ELIZABETH FARNSWORTH: Speaking of those complications, Julie Rovner, what about the question–the criticism that was raised during the discussion, the debates over this that some of these kids are covered because their parents work, but it’s fairly insecure because they don’t always work and so they would go on the federally funded plan in order to have a more secure coverage dropping out of the private pool, which is not necessarily good for private insurance companies, what about that criticism?

JULIE ROVNER: Well, that’s a legitimate criticism. There’s also an even broader criticism that employers will see that the government–the state governments with the federal government’s financial aid is now offering children health insurance they will feel free to drop health insurance for dependents. Now, that I think was more of a concern when this program was in a larger form and went further up the income scale. At this point it really only goes to 200 percent of poverty; I think an employer would be unlikely, they would have to drop coverage for all dependents at all income levels for all of their employees and yet, only some of them would be eligible for this type of insurance. So I think the problem that we call substitution or crowding out, or the idea that now public insurance would replace private insurance will be not so great with this program than with some of the other ones that are under discussion.

ELIZABETH FARNSWORTH: Ms. Shuptrine, explain what will be covered. Will kids be able to go to eye doctors? Will this be very basic, or will there be extras?

SARAH SHUPTRINE: Well, if the states decide to go with the Medicaid program, they will provide a very comprehensive set of services, including preventive services and treatment services that will correct whatever the screening determines the child needs, such as sight and hearing and speech. If a state decides to go with a state insurance program, they have some leeway on there, but there are a number of protections that are in the law to make sure that to the extent possible there is a good scope of coverage, particularly with preventive services.

ELIZABETH FARNSWORTH: What other kinds of questions are states having to answer now?

JULIE ROVNER: Well, I think one of the key questions and one of the reasons this legislation is shaped it’s like giving so much flexibility to the states is that there were some governors who came and were worried, for instance, with Medicaid’s very rich benefit package, that this public insurance would have better benefits than was available to most people with private insurance, and they didn’t want to then be a magnet. So states will have to decide what fits into their package. I think there is certainly an encouragement for states to offer as comprehensive a set of benefits as possible but with a sight towards what is the individual needs of individual states. States may also choose to offer different types of packages in different areas of the state. That’s anticipated as one possibility. The idea is that there is some money here; that we ought to expand the coverage of children who currently don’t have insurance, and that they’re going to let states decide the best way to do that.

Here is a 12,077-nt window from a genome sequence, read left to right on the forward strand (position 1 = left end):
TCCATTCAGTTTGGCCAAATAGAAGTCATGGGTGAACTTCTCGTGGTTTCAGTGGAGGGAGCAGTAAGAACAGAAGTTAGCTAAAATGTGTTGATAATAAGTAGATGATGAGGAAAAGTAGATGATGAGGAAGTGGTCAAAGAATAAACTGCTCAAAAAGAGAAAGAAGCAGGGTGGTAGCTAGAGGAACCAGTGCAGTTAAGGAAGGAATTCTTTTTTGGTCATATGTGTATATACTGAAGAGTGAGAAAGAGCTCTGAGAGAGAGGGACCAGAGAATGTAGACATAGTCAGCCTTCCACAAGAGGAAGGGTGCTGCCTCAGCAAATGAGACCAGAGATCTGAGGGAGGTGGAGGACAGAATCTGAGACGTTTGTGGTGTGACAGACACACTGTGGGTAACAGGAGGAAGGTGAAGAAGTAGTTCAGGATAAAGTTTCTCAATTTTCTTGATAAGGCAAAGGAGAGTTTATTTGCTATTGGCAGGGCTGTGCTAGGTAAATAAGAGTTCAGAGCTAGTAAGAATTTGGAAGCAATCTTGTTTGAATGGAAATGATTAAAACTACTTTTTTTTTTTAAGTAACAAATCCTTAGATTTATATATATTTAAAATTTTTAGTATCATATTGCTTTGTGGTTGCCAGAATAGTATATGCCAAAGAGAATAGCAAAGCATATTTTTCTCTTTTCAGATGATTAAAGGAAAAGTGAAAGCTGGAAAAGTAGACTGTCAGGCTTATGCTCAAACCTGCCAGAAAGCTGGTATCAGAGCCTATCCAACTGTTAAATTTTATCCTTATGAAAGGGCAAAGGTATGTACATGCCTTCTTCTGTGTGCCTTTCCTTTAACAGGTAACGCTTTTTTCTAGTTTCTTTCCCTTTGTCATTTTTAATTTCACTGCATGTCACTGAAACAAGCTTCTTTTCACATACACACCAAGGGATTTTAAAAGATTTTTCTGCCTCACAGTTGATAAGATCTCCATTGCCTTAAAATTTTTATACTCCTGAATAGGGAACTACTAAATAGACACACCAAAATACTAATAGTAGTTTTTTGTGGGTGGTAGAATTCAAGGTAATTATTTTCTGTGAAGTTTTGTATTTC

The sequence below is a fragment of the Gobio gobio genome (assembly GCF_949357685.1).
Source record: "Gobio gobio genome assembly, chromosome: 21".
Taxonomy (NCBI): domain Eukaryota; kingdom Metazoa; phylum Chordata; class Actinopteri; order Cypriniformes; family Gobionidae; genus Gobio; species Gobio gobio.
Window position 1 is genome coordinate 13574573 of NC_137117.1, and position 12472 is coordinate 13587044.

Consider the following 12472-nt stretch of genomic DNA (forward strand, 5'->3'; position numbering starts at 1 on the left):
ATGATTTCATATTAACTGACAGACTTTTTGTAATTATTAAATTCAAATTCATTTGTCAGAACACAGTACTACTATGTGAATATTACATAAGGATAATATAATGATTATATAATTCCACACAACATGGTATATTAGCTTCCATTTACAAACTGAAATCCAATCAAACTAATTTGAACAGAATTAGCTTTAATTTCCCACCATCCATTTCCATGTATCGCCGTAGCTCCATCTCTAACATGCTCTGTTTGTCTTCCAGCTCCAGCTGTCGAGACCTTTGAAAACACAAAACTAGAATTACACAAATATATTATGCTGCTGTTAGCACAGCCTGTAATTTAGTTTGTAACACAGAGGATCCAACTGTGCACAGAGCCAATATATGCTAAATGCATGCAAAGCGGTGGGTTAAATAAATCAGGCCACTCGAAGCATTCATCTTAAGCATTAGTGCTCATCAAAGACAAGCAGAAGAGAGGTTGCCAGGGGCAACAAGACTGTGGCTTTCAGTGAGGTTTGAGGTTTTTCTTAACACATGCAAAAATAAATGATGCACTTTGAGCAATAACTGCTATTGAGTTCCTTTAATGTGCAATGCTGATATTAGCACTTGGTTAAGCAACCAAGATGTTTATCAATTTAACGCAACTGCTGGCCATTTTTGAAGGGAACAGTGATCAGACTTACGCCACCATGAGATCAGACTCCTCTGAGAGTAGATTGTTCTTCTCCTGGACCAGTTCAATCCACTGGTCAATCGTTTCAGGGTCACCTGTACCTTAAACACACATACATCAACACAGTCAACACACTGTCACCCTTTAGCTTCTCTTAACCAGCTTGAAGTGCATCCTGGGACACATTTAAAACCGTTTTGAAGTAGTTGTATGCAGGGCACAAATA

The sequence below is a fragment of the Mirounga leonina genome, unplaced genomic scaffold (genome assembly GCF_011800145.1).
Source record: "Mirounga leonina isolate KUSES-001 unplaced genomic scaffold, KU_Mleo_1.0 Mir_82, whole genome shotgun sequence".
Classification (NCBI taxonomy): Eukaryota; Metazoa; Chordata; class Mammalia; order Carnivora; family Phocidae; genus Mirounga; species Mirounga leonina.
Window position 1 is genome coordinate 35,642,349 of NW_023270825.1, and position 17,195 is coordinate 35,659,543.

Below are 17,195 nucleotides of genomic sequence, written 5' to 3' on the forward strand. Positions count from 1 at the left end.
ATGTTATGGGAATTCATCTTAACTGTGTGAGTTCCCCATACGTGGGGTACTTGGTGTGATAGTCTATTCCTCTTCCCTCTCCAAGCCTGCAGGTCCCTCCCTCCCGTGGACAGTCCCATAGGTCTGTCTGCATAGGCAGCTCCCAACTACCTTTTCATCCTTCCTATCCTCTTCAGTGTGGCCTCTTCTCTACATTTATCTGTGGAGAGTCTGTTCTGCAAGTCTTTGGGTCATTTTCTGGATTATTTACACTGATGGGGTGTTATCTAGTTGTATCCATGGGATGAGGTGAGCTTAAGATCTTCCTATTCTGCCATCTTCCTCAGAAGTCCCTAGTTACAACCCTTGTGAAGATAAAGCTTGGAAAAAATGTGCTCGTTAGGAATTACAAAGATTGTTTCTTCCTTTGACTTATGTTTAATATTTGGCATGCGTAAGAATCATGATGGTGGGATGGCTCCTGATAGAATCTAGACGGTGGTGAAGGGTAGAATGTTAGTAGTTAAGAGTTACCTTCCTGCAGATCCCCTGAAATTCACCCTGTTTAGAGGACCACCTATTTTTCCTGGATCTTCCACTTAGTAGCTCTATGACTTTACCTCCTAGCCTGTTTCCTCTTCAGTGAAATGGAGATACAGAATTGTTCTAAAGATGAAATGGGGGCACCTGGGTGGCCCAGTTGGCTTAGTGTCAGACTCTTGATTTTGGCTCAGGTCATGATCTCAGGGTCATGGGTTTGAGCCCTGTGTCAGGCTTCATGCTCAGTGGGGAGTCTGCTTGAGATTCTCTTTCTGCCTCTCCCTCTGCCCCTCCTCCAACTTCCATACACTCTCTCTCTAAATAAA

ELIZABETH FARNSWORTH: When you call around to the states, when you’re doing your reporting, what are they telling you about what stage they’re in in planning this? This is an enormous undertaking for them.

JULIE ROVNER: It is an enormous undertaking. Right now, they’re having meetings. A lot of this bill was written very late at night, particularly the children’s health package was finished at 2 or 3:30 in the morning, and there are still a lot of unanswered questions. The Department of Health & Human Services still has a lot of its own unanswered questions. States will basically have to file a plan with the federal government to say what they’re going to do. So everybody’s scrambling around, trying to understand exactly what kind of hoops they have to jump through to get this money. And I think there’s going to be a lot of talking before there’s going to be a lot of action.

ELIZABETH FARNSWORTH: Well, thank you both very much for being with us.